In addition, if you own any high value objects, like jewelry or music instruments, a standard policy will not provide coverage regardless whether the cause of loss is covered peril or not. In order to get those valuable items covered, you have to purchase an endorsement to increase the limits on certain objects or you need to purchase a special line of insurance.

Coverage D. Loss of Use
While your home is being repaired, you might have to find another place to live that can substitute your original living space. You might have to live at a hotel and eat out because both of your bedroom and kitchen are ruined.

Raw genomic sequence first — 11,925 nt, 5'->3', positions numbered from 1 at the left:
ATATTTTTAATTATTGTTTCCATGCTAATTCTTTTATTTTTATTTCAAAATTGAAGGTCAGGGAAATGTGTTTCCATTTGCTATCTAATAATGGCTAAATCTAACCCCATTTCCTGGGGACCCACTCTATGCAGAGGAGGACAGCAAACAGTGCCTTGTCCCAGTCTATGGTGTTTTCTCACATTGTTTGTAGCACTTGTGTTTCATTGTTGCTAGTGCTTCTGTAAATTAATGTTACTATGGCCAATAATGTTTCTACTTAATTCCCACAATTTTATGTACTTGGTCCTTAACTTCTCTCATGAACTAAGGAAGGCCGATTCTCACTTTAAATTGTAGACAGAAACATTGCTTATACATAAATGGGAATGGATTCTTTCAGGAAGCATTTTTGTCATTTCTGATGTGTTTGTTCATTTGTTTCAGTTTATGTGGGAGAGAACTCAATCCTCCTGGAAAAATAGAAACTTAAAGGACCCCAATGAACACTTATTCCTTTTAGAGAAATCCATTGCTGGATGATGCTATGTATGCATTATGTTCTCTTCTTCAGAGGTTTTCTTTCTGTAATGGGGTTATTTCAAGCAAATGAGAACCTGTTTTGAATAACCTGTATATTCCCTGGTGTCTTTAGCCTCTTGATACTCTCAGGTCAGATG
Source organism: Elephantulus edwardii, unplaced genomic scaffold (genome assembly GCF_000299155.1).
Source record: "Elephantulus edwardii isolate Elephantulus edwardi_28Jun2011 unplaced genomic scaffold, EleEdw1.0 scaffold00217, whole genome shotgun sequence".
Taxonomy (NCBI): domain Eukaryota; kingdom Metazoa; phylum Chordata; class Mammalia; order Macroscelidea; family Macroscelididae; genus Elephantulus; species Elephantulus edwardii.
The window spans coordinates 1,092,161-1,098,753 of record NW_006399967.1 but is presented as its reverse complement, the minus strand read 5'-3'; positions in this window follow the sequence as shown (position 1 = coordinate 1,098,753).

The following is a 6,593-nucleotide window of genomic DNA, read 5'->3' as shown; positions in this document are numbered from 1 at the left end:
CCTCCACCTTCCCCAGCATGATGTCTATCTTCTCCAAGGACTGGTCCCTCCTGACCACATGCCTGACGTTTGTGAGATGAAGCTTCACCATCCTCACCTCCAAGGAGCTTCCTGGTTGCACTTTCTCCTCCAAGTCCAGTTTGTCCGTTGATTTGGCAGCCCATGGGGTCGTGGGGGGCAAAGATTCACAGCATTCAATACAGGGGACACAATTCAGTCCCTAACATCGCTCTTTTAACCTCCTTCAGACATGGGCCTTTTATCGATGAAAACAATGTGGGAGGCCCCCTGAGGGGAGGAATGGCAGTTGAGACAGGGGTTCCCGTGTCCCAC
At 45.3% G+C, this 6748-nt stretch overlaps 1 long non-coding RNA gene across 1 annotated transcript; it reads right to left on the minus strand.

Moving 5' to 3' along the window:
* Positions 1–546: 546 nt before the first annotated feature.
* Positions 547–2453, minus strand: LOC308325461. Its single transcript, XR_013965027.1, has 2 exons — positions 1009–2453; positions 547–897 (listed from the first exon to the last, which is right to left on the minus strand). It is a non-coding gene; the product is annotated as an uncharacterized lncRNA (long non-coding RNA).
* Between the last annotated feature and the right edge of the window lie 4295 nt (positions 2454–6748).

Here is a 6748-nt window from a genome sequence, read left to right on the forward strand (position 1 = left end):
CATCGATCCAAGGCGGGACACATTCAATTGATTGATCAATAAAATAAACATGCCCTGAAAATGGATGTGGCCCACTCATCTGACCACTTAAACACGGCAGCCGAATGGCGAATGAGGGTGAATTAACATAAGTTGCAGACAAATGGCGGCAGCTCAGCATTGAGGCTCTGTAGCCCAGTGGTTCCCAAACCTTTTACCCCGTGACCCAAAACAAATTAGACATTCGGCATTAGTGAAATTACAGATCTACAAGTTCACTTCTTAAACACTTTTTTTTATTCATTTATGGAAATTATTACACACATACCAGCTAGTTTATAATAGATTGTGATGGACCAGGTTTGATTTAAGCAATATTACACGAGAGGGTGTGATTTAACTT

Luckily, your loss of us coverage on homeowners policy pays you for additional living expenses while you home is being repaired or built.

Coverage E. Personal Liability
Personal liability insurance is about financial protections for you and your family members.
It covers bodily injury or property damage sustained by others which you or covered member of your family is legally liable for. Be aware that your pet is also defined as a covered family member. For example,
if your dog bites a person, the medical, legal, and other indemnification expenses will be covered by your personal liability on home insurance. Other common examples of personal liability claims are:

  • Home accidents
  • Falling trees
  • Intoxicated guests
  • Injured domestic workers
In addition, personal liability coverage is NOT limited to incidents occurring at the home.
While the cost of home reconstruction can be estimated using various tools, it is impossible to guess the cost of liability claims. It is important to set your limits wisely.